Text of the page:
With a big thank you to the Design Archives in Brighton, here’s a collection of photographs, posters and drawings from The Festival of Britain to celebrate the publication of Harriet Atkinson’s new book.
Harriet Atkinson’s new book The Festival of Britain: A Land and Its People explores how the Festival of Britain in 1951 united a war-ravaged nation after WWII. Drawing on previously unseen sketches and plans, photographs and interviews, The Festival of Britain is unique in that it travels beyond the Festival’s spectacular centrepiece at London’s South Bank and shows how the Festival made the whole country an exhibition ground, to which hundreds of the country’s greatest architects, artists and designers contributed.
Click a thumbnail to begin the slideshow.
A ‘constellation of events’ across the nation. Map drawn by Eric Fraser showing nationwide Festival events, including exhibitions and arts festivals.
Model of site from ‘South Bank Exhibition Guide’.
‘A PROJECT FOR THE UNIVERSAL INTERNATIONAL EXHIBITION OF 1951′, IMAGINED BY MISHA BLACK, DRAWN BY HILTON WRIGHT. Black explained, ‘the great spiral ramp forms a framework on which the buildings rise in terraces to the the sky platform fifteen hundred feet above London. Here the exhibition is shown sited on the South Bank of the Thames, but it could be positioned equally well in Hyde Park or Regent’s Park.’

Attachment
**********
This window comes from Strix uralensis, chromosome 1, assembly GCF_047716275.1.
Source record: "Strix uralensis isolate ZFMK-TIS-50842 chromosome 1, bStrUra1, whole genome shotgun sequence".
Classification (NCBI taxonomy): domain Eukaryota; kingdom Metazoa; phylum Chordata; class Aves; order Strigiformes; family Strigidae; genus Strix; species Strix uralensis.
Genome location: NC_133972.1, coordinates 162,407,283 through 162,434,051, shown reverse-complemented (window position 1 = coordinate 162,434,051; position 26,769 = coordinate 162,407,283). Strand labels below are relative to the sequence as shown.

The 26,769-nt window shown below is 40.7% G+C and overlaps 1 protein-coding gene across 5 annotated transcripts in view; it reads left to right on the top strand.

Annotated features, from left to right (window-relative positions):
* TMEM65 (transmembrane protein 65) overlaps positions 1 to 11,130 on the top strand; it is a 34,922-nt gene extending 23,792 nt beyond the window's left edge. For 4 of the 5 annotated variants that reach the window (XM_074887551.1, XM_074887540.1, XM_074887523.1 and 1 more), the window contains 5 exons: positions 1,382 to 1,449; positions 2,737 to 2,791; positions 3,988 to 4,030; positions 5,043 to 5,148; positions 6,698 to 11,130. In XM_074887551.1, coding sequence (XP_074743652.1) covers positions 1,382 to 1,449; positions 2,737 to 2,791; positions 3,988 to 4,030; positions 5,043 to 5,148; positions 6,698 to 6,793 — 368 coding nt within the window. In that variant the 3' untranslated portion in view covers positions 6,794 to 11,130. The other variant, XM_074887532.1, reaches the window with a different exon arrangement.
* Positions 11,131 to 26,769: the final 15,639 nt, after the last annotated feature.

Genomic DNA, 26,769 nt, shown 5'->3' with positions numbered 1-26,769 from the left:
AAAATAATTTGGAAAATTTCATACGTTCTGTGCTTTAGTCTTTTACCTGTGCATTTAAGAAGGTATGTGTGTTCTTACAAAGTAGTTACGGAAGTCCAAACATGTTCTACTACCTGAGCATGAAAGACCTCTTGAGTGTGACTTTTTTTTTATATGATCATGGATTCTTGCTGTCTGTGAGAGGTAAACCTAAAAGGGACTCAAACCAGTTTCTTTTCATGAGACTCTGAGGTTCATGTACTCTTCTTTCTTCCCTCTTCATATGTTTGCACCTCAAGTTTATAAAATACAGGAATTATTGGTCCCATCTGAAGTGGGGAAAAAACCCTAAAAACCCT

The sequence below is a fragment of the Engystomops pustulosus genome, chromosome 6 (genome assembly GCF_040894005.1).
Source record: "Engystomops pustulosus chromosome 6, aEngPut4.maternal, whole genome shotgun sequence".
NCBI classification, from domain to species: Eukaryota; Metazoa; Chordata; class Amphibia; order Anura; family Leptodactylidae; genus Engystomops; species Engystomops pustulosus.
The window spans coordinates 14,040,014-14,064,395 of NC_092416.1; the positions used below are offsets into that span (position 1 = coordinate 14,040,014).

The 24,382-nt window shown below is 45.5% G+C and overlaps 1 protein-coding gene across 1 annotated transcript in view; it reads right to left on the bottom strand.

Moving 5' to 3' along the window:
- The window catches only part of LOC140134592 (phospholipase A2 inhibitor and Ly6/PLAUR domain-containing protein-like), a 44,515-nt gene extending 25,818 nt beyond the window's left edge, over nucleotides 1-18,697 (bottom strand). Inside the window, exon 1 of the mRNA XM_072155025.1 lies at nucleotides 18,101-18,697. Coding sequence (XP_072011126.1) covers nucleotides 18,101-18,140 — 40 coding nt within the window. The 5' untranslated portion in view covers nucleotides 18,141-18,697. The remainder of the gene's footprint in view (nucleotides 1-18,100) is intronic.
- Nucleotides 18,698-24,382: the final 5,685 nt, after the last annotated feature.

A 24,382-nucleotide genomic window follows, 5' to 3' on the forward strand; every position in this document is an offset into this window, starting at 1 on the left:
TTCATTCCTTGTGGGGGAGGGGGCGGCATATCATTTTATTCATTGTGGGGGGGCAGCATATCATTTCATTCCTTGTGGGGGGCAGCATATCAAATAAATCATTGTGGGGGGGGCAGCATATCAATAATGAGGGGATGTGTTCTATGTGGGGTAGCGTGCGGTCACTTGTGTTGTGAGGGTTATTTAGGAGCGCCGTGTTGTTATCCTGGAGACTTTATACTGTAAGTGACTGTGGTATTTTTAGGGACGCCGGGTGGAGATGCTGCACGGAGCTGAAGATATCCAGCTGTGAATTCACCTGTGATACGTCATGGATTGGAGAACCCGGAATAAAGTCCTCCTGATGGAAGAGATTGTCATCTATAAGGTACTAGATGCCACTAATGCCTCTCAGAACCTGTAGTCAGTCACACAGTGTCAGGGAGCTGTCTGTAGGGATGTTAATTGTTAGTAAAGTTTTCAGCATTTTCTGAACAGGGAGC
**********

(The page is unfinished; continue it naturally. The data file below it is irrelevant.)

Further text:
‘The Way to Go Round the Dome’ (from the South Bank Exhibition Guide). Exhibition design by Design Research Unit inside Ralph Tubbs’ Dome of Discovery
Plan of Lansbury ‘Live Architecture’ Exhibition, Poplar
Plan of Exhibition of Industrial Power, Kelvin Hall, Glasgow
Plan of Sea Travelling Exhibition aboard HMS Campania
Plan of Land Travelling Exhibition touring to Manchester, Leeds, Birmingham and Nottingham
Plan of Exhibition of Science, South Kensington
‘The Way to Go Round the Natural Scene’ (from the ‘South Bank Exhibition Guide’). Exhibition design by F.H.K.Henrion inside Brian O’Rourke’s building.
LIVE ARCHITECTURE EXHIBITION, LANSBURY ESTATE, POPLAR. (Above) Model of shopping centre and Market Place, with clock tower in foreground, seen from Chrisp Street; (below) Model showing double arcade of shops and paved Market Place. Architect Frederick Gibberd.